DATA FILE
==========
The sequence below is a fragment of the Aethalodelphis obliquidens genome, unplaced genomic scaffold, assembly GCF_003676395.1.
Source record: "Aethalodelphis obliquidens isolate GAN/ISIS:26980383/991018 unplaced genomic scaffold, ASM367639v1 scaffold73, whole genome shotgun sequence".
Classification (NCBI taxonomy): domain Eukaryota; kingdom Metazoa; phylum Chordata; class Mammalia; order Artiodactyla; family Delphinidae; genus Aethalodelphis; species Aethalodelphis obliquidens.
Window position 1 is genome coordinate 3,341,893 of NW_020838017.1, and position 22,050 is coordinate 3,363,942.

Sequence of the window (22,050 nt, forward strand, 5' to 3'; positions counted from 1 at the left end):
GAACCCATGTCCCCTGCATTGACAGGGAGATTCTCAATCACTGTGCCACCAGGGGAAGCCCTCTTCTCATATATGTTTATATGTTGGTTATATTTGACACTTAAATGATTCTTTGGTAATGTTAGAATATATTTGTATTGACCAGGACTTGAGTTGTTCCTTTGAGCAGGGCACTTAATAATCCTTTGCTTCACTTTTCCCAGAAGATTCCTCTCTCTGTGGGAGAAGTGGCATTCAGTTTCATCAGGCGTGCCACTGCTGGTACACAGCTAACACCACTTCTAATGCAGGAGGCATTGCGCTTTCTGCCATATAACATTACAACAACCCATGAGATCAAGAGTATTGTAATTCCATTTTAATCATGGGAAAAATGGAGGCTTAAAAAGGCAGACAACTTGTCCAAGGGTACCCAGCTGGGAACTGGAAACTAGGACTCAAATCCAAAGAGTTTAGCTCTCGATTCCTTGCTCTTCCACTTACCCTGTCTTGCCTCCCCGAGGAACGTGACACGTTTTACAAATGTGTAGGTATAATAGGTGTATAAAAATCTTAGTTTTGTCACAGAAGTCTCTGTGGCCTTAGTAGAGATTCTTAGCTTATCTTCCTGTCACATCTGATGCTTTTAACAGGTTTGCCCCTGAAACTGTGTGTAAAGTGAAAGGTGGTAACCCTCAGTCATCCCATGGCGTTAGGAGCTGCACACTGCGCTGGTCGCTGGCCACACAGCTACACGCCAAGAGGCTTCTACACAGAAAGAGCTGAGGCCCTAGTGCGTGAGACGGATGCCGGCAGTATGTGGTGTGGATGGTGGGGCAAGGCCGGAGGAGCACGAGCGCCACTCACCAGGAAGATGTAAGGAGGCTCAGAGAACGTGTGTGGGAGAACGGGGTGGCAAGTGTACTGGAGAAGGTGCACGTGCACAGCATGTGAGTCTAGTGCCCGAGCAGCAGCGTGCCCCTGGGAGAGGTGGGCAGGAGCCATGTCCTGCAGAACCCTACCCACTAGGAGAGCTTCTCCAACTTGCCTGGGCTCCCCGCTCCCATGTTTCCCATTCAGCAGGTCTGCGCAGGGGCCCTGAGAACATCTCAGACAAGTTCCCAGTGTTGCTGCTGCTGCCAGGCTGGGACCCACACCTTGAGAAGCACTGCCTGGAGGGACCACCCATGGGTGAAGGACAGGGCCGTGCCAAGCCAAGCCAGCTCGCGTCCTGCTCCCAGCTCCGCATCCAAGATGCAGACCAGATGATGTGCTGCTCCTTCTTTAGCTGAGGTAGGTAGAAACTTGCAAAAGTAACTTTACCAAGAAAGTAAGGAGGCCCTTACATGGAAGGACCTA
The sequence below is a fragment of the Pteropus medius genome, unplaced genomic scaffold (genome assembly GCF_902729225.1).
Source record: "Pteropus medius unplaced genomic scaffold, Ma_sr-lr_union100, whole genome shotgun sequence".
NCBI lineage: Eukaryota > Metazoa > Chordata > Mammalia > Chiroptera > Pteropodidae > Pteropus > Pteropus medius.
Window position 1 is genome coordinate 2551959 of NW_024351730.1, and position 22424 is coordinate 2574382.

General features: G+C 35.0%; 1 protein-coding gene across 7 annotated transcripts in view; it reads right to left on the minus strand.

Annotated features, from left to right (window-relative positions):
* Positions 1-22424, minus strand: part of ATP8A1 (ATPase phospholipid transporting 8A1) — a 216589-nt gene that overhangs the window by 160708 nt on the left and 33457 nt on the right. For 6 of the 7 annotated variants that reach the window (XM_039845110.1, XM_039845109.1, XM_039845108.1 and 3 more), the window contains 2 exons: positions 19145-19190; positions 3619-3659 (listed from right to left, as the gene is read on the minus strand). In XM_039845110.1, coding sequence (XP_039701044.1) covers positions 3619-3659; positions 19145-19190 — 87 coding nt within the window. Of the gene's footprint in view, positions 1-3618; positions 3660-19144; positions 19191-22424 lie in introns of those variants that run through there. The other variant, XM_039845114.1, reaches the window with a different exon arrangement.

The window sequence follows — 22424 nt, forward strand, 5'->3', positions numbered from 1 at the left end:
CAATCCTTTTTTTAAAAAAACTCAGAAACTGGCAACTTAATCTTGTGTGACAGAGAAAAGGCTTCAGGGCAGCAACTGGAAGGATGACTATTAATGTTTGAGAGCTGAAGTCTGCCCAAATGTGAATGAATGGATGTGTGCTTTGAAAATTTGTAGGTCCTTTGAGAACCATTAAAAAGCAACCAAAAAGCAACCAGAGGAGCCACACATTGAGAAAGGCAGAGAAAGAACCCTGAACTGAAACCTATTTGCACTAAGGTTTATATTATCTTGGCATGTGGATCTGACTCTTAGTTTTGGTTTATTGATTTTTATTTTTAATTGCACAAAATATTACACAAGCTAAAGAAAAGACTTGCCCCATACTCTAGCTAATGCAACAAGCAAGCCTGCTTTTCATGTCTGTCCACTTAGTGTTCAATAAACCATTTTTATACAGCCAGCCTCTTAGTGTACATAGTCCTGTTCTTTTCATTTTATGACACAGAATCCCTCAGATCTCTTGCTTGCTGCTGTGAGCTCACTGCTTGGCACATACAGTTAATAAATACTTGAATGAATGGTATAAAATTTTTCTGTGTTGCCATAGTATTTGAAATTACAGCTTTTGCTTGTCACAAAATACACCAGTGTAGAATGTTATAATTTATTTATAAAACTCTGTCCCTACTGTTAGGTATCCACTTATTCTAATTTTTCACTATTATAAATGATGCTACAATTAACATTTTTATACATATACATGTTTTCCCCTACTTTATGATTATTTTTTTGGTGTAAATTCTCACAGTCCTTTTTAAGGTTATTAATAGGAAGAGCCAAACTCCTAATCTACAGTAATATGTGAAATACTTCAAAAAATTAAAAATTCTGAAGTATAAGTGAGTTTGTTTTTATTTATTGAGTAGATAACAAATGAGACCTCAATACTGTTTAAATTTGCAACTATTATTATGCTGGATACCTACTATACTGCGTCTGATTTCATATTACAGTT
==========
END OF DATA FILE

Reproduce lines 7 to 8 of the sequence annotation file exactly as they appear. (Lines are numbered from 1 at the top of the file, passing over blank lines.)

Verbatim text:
The sequence below is a fragment of the Pteropus medius genome, unplaced genomic scaffold (genome assembly GCF_902729225.1).
Source record: "Pteropus medius unplaced genomic scaffold, Ma_sr-lr_union100, whole genome shotgun sequence".